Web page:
Decca Records was formed by financier Sir Edward Lewis, the man who would famously run the company from its inception in 1929, right up until his death, in 1980.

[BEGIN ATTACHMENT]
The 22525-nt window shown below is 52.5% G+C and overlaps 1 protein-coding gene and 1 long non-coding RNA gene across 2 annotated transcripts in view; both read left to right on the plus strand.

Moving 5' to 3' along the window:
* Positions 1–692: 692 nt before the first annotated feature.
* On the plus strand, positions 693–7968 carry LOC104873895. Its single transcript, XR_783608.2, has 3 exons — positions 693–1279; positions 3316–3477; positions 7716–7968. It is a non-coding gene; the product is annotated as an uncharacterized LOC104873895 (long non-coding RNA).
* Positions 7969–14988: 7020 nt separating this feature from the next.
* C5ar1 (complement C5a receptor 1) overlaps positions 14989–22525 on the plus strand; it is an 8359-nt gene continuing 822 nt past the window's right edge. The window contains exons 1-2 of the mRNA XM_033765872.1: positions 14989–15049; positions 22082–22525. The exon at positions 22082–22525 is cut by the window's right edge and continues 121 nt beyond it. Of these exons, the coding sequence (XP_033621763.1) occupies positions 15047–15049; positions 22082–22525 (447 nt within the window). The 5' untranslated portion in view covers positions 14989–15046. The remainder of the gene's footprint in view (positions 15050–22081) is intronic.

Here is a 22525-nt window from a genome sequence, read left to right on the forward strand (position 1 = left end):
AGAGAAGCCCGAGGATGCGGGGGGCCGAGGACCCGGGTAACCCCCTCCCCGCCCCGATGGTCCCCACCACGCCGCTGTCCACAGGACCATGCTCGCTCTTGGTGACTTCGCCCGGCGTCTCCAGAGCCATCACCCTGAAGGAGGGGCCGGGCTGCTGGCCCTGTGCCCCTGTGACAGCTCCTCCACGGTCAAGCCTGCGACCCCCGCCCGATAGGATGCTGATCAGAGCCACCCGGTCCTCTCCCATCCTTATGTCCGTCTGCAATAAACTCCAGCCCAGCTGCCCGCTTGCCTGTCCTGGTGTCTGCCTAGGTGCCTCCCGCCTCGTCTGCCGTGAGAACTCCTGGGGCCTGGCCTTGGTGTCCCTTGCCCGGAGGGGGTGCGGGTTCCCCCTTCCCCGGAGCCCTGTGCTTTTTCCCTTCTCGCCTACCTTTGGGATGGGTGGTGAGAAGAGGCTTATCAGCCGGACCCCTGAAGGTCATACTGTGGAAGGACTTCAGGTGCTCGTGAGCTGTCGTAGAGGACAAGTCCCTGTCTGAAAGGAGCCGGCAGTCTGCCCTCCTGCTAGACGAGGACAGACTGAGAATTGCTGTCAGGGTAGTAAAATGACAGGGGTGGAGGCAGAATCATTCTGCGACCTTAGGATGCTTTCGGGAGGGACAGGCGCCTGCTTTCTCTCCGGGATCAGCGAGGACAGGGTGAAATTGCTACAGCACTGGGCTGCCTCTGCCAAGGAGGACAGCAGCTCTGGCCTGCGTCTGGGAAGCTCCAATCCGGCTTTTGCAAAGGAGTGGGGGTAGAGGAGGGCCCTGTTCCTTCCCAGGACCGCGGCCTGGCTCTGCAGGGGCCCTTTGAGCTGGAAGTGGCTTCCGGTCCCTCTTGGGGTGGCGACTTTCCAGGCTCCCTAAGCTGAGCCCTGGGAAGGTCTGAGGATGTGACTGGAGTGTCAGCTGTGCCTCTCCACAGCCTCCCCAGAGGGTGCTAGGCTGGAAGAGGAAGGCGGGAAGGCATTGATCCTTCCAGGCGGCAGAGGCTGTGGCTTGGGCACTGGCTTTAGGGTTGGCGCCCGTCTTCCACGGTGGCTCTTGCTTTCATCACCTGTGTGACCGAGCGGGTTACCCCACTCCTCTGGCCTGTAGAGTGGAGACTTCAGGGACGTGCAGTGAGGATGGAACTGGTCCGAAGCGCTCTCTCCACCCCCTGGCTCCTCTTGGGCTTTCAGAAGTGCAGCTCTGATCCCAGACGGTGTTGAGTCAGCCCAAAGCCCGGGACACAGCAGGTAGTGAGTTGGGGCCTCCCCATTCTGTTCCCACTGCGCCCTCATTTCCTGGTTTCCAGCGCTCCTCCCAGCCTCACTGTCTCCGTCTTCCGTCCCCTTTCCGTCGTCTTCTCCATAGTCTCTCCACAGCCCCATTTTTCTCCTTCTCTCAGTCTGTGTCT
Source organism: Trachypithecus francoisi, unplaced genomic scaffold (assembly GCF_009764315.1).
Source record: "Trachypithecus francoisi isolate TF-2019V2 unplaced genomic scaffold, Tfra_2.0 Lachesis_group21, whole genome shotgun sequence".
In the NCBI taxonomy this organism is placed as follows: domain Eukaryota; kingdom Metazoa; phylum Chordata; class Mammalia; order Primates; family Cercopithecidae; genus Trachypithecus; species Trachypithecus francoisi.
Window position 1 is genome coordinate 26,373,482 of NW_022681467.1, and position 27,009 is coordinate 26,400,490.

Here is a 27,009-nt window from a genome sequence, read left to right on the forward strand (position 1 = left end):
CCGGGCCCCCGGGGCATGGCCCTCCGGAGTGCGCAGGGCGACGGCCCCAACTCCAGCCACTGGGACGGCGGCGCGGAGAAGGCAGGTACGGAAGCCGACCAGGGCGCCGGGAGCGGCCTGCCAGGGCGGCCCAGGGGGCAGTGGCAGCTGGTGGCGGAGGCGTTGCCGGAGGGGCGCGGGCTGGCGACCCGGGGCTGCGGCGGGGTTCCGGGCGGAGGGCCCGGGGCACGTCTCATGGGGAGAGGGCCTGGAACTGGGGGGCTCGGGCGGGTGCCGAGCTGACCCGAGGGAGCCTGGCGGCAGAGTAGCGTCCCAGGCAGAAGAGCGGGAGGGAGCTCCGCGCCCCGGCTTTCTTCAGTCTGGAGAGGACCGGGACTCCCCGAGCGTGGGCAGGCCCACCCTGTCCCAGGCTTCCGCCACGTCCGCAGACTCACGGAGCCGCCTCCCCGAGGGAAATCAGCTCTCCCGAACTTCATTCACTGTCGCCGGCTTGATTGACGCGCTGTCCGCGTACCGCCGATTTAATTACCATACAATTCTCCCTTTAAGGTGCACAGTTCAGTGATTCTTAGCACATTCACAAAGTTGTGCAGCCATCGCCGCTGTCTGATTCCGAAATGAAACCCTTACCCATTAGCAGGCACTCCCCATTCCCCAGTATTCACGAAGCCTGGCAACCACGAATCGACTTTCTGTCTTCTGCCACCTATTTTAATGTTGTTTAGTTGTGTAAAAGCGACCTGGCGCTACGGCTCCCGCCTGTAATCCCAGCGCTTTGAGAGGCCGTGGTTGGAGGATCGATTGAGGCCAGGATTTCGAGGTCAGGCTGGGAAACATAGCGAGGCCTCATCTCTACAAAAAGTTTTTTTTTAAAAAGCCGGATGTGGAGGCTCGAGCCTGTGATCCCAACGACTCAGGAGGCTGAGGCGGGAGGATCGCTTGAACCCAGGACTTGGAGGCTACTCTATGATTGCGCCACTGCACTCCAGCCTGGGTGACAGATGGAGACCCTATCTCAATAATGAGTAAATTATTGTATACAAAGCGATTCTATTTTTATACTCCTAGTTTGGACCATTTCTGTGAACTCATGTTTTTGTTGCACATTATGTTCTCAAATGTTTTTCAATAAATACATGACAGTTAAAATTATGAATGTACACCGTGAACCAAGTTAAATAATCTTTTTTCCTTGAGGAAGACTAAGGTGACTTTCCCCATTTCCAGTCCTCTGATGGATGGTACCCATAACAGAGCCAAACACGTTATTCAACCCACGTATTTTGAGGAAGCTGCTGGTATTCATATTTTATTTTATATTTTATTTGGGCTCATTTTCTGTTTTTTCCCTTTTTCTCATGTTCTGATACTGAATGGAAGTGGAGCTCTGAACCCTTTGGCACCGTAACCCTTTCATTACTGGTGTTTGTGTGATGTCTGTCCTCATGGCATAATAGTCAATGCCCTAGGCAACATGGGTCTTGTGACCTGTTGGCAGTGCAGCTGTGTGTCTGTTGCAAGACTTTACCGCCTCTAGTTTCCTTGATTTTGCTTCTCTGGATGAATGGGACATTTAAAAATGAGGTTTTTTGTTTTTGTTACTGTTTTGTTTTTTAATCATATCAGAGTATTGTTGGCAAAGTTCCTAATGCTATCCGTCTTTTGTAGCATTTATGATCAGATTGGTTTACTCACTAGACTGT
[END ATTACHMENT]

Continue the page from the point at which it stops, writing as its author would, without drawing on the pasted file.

Fast-forwarding some twenty-odd years, by the 1950s, Decca was established alongside EMI as one of the UK’s two major Majors. Indeed, from a perspective of ‘Popular Music’, Decca pretty much had the UK market sewn up, their roster including artists like Billy Cotton, Winifred Atwell, Dickie Valentine, Ted Heath, David Whitfield, Lisa Roza, Mantovani, The Stargazers, Joan Regan, Jimmy Young, Cyril Stapleton, ad infinitum, alongside licensed-in American repertoire on their London, Brunswick and Vogue-Coral labels. However, from your average British teenager’s perspective, the 50s didn’t really get going until 1955, when Bill Haley and his chums made their considerable presence felt. Up until that point, what passed for ‘Popular Music’ in the UK had remained rooted to a bygone era, still looking and sounding much as it had some fifteen or twenty years earlier. This double CD compilation covers those golden years. Click here or the sleeve to be taken to our shop